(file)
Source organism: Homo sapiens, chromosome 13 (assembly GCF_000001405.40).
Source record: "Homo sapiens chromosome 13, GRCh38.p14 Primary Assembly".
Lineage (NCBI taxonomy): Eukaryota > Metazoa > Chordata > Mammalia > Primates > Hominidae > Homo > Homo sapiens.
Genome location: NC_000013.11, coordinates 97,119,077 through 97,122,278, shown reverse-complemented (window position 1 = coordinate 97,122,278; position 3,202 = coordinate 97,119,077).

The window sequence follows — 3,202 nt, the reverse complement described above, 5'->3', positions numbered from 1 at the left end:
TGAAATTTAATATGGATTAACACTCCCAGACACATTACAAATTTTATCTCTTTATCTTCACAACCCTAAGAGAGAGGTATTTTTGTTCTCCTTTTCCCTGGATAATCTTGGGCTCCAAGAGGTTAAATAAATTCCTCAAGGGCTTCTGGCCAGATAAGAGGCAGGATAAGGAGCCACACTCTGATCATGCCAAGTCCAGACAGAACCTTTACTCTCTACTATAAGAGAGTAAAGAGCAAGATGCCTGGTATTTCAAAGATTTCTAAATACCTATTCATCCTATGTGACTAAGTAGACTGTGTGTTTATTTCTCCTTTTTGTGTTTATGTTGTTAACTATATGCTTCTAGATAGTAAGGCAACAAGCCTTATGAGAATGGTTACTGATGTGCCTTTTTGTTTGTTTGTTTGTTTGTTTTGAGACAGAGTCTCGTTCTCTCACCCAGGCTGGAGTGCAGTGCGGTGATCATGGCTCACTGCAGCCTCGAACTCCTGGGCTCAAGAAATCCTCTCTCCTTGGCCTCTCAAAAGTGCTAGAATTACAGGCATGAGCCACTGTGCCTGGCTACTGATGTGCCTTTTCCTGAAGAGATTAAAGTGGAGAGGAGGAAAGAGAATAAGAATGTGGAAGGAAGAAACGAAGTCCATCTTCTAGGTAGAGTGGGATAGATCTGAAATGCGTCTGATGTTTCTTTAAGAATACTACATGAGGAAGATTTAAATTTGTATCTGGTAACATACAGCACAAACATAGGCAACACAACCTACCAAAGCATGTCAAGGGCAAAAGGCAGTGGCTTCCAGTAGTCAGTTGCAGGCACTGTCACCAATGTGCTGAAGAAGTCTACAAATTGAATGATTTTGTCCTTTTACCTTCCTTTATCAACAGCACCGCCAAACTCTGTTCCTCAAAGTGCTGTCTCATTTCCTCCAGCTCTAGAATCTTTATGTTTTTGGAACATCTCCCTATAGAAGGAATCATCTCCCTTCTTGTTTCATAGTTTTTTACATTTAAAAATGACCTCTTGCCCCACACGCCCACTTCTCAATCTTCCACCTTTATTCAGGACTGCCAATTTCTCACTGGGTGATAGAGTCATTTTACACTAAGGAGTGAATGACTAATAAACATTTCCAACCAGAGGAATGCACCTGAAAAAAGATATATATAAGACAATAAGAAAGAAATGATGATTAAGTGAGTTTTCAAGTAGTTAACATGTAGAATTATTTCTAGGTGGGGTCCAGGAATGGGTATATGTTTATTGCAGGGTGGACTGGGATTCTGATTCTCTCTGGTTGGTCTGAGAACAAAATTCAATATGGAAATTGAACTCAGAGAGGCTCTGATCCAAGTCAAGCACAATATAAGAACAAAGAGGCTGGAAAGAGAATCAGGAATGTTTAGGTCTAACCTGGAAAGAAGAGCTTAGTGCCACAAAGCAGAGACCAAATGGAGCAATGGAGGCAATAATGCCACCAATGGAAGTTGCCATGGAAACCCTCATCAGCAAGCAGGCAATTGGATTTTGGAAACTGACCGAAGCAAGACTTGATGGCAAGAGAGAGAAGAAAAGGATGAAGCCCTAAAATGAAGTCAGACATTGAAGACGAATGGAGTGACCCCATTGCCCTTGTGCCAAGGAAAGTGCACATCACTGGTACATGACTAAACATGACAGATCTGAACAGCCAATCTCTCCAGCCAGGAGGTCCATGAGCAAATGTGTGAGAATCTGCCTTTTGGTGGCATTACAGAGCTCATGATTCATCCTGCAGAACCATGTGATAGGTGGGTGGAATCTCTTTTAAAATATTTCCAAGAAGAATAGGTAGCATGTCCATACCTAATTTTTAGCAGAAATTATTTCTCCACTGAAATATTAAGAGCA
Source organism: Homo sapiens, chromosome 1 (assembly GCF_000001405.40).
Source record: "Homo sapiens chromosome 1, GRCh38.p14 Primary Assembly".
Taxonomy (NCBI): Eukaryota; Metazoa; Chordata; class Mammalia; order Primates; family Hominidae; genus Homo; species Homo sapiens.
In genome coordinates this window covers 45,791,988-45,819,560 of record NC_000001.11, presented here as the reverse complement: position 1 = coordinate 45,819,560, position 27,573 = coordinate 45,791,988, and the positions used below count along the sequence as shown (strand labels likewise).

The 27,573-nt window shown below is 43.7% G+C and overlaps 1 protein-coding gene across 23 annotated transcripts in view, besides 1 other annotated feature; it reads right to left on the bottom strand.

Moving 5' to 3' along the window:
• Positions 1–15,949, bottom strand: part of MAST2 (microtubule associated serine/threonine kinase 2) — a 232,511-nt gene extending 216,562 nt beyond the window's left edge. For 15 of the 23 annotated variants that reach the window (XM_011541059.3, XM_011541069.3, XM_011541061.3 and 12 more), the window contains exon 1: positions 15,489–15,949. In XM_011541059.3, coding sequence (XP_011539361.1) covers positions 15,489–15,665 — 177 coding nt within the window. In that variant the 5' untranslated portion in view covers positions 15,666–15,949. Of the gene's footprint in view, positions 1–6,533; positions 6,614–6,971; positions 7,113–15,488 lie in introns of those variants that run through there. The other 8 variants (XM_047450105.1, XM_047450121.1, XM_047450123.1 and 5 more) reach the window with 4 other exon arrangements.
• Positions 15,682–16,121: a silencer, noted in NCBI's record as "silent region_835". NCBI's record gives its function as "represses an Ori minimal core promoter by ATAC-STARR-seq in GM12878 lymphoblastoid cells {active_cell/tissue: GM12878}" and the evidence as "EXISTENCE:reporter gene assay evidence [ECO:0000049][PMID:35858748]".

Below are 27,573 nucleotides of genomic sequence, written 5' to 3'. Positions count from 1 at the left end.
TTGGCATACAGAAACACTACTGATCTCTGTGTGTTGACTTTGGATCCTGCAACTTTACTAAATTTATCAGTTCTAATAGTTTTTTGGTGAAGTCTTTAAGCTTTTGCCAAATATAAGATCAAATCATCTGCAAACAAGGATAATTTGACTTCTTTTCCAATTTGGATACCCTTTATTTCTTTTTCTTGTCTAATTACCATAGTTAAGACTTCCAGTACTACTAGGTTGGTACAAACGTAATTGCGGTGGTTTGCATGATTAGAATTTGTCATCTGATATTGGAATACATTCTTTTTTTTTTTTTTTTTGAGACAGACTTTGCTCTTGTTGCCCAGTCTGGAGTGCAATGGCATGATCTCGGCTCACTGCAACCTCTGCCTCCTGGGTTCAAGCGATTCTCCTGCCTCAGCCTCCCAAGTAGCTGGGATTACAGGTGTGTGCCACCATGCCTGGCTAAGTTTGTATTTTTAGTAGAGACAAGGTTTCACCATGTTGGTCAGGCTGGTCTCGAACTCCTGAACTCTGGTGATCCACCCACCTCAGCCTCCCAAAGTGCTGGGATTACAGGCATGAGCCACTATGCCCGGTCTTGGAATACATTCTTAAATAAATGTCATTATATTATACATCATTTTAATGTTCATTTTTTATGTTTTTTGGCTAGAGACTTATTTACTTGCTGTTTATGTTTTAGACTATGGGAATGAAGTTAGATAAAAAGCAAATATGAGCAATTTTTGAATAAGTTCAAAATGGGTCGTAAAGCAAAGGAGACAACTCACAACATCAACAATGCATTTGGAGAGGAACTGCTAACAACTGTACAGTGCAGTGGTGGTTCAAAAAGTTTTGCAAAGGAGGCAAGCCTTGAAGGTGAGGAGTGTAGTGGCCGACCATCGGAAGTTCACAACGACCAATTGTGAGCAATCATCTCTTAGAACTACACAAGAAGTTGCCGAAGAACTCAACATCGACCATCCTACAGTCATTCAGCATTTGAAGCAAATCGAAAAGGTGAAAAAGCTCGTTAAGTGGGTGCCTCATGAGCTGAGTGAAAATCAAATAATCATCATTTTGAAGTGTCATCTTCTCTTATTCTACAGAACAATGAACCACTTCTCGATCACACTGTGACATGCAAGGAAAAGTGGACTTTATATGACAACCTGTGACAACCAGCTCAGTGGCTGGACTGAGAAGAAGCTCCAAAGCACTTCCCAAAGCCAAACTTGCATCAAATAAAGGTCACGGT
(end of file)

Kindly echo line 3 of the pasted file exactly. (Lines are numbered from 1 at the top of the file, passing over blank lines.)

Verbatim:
Lineage (NCBI taxonomy): Eukaryota > Metazoa > Chordata > Mammalia > Primates > Hominidae > Homo > Homo sapiens.